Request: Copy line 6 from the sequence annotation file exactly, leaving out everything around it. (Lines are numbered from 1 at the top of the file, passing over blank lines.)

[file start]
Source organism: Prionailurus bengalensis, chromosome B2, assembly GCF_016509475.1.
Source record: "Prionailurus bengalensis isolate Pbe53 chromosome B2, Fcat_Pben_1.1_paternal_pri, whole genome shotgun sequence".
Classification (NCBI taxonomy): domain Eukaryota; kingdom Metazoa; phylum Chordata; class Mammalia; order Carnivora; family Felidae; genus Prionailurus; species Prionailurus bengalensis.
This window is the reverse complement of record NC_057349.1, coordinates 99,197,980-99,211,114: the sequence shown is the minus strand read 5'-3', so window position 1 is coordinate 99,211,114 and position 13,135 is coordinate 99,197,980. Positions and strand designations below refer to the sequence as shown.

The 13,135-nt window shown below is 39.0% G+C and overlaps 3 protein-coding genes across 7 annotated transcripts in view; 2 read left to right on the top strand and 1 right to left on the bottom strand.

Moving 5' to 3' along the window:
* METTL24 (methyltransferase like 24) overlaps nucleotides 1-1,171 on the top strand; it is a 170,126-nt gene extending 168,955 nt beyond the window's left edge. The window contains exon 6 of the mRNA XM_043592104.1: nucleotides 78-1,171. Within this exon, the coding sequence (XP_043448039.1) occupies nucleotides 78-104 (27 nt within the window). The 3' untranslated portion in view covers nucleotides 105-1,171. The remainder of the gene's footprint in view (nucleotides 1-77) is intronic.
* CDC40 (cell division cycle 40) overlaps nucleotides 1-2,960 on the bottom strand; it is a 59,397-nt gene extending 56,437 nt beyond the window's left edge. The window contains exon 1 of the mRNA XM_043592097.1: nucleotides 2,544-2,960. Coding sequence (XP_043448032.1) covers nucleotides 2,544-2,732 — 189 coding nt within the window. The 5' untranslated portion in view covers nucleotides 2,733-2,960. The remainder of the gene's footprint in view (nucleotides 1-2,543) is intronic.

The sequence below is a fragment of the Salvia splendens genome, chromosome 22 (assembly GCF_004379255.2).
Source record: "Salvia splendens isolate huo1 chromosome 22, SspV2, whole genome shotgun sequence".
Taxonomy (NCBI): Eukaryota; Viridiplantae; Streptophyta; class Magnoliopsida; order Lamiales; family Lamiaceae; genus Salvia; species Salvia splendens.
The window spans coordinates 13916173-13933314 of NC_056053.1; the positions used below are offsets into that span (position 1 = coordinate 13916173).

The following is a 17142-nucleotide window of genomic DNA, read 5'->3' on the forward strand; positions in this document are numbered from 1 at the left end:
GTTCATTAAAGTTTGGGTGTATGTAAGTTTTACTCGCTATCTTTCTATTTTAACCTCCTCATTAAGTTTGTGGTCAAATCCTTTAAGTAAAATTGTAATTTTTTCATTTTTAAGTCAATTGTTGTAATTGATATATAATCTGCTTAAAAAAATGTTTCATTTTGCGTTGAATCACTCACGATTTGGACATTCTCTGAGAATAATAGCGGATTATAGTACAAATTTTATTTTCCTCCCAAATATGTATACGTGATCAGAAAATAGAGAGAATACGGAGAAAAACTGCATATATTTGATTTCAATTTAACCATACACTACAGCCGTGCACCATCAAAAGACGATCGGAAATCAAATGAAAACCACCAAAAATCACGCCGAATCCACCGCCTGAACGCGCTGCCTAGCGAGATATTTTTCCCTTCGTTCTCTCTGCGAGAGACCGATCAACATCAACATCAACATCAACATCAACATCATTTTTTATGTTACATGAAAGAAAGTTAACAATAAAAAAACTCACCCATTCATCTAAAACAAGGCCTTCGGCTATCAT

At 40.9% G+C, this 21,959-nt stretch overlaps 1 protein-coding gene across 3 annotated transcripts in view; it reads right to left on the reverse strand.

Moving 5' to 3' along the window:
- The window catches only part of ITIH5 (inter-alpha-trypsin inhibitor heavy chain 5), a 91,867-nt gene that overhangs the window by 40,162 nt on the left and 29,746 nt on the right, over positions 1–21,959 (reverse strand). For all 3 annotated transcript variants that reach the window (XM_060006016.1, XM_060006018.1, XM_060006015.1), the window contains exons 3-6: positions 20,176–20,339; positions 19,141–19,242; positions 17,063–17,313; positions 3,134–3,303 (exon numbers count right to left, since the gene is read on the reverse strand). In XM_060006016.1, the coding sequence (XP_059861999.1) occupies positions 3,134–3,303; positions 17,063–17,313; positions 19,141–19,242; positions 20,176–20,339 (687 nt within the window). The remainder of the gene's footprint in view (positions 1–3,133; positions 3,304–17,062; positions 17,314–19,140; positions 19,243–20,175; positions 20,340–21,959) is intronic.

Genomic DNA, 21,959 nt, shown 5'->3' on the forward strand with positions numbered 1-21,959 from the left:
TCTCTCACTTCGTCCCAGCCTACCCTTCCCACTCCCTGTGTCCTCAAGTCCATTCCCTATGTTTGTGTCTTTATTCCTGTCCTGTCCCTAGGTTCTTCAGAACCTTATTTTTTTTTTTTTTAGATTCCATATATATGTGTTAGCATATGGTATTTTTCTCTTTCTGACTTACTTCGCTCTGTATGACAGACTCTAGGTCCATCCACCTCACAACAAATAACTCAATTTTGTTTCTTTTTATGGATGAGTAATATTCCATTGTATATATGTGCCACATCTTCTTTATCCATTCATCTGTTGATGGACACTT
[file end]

Moving 5' to 3' along the window: